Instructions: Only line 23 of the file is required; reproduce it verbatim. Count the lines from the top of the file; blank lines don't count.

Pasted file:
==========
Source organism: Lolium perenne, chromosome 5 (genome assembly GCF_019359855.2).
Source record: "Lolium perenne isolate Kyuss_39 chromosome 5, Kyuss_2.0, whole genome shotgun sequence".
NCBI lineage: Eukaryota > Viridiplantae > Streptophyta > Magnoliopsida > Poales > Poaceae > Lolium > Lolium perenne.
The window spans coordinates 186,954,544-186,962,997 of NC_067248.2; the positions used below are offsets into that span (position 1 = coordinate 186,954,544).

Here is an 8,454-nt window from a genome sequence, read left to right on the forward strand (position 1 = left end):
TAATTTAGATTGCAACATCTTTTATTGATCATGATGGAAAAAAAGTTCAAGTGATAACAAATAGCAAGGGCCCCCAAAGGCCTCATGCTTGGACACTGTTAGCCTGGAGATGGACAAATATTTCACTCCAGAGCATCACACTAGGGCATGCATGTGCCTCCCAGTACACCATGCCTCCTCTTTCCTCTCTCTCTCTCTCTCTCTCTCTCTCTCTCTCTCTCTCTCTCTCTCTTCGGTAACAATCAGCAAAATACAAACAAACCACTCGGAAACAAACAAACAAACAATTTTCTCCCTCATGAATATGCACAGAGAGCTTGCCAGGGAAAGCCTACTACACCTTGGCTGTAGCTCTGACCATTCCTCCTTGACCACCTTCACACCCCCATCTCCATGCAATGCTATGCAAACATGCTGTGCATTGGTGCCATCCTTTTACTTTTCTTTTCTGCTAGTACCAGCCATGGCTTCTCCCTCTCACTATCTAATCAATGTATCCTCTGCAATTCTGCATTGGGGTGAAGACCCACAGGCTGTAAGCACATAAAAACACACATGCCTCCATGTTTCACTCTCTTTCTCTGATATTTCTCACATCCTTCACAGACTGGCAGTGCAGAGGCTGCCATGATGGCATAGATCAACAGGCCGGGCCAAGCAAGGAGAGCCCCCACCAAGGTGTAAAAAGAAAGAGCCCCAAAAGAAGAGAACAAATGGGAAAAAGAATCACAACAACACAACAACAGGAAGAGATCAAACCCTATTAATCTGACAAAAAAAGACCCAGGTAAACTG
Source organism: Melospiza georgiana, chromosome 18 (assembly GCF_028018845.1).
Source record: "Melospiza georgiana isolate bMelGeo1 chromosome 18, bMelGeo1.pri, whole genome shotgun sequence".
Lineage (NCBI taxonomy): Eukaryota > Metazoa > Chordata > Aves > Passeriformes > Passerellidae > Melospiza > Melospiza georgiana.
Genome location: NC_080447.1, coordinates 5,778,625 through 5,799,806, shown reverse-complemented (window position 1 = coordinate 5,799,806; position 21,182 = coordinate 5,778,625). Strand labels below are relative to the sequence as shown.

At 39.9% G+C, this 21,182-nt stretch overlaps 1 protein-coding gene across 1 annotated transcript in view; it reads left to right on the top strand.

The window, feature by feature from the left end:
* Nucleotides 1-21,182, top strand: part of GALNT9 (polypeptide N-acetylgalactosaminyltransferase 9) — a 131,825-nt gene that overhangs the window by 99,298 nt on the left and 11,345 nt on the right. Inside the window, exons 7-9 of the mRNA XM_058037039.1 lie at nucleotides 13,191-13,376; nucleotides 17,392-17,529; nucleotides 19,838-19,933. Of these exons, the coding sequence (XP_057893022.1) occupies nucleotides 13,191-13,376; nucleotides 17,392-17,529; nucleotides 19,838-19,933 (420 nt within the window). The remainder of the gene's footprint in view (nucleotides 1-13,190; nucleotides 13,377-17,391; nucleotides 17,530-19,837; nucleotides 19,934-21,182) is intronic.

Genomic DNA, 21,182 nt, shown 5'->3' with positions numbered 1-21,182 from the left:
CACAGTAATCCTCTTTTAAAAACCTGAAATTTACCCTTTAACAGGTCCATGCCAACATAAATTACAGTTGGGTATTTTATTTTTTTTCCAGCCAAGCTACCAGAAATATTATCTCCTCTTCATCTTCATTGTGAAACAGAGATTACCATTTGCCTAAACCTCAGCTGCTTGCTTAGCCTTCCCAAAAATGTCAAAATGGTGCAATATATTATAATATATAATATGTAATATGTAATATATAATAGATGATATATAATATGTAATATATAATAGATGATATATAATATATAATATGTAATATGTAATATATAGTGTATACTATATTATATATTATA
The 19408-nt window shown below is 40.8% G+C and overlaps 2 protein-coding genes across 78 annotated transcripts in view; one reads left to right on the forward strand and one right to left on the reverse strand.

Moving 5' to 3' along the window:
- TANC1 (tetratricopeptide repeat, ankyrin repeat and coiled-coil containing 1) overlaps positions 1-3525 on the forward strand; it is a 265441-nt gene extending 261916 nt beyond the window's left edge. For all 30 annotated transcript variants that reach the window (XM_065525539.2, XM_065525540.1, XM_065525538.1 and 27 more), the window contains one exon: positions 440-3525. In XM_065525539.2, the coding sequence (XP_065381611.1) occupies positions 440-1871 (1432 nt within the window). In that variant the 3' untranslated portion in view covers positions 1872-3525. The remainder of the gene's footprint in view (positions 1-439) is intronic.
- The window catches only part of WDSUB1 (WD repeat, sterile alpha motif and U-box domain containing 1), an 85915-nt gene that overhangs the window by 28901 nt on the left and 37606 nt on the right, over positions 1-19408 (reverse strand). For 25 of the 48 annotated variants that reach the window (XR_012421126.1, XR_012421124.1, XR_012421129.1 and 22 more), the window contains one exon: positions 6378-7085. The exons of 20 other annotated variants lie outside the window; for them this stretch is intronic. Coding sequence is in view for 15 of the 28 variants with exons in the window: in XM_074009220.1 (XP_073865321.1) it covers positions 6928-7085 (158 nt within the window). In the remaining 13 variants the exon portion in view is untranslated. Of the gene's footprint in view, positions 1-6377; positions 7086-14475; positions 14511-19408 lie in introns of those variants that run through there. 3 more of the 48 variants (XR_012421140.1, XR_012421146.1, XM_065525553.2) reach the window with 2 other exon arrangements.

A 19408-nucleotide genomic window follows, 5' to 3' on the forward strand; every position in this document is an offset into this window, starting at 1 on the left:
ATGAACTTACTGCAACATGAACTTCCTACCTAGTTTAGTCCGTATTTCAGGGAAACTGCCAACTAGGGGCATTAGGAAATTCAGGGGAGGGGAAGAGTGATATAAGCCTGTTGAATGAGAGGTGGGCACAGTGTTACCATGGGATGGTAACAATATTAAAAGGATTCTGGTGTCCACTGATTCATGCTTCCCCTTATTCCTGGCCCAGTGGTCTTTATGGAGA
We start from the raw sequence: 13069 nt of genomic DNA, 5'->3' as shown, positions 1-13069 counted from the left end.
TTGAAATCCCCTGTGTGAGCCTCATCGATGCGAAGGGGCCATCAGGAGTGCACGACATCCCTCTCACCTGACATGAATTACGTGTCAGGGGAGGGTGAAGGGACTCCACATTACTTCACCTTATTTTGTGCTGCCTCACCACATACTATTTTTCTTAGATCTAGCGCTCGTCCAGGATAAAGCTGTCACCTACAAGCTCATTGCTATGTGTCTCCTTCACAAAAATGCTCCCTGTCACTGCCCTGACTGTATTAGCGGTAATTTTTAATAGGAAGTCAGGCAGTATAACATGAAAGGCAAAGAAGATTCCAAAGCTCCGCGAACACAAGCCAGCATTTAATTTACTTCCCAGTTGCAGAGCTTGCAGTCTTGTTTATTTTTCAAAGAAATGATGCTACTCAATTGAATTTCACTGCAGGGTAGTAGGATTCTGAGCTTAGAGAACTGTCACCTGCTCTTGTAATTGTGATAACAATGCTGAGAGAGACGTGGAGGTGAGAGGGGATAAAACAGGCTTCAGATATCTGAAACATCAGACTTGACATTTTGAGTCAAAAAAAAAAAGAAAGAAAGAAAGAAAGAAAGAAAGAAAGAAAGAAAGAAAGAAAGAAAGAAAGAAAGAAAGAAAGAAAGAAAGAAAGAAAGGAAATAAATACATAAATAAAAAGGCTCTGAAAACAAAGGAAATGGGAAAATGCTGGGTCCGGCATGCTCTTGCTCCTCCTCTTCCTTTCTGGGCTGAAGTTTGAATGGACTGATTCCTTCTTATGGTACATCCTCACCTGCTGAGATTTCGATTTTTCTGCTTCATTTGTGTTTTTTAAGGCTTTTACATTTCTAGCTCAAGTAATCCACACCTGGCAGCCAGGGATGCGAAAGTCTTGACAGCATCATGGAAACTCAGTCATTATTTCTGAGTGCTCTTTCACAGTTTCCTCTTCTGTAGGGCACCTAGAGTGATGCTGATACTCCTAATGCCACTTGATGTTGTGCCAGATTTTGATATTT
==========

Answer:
TTGAAATCCCCTGTGTGAGCCTCATCGATGCGAAGGGGCCATCAGGAGTGCACGACATCCCTCTCACCTGACATGAATTACGTGTCAGGGGAGGGTGAAGGGACTCCACATTACTTCACCTTATTTTGTGCTGCCTCACCACATACTATTTTTCTTAGATCTAGCGCTCGTCCAGGATAAAGCTGTCACCTACAAGCTCATTGCTATGTGTCTCCTTCACAAAAATGCTCCCTGTCACTGCCCTGACTGTATTAGCGGTAATTTTTAATAGGAAGTCAGGCAGTATAACATGAAAGGCAAAGAAGATTCCAAAGCTCCGCGAACACAAGCCAGCATTTAATTTACTTCCCAGTTGCAGAGCTTGCAGTCTTGTTTATTTTTCAAAGAAATGATGCTACTCAATTGAATTTCACTGCAGGGTAGTAGGATTCTGAGCTTAGAGAACTGTCACCTGCTCTTGTAATTGTGATAACAATGCTGAGAGAGACGTGGAGGTGAGAGGGGATAAAACAGGCTTCAGATATCTGAAACATCAGACTTGACATTTTGAGTCAAAAAAAAAAAGAAAGAAAGAAAGAAAGAAAGAAAGAAAGAAAGAAAGAAAGAAAGAAAGAAAGAAAGAAAGAAAGAAAGAAAGAAAGAAAGGAAATAAATACATAAATAAAAAGGCTCTGAAAACAAAGGAAATGGGAAAATGCTGGGTCCGGCATGCTCTTGCTCCTCCTCTTCCTTTCTGGGCTGAAGTTTGAATGGACTGATTCCTTCTTATGGTACATCCTCACCTGCTGAGATTTCGATTTTTCTGCTTCATTTGTGTTTTTTAAGGCTTTTACATTTCTAGCTCAAGTAATCCACACCTGGCAGCCAGGGATGCGAAAGTCTTGACAGCATCATGGAAACTCAGTCATTATTTCTGAGTGCTCTTTCACAGTTTCCTCTTCTGTAGGGCACCTAGAGTGATGCTGATACTCCTAATGCCACTTGATGTTGTGCCAGATTTTGATATTT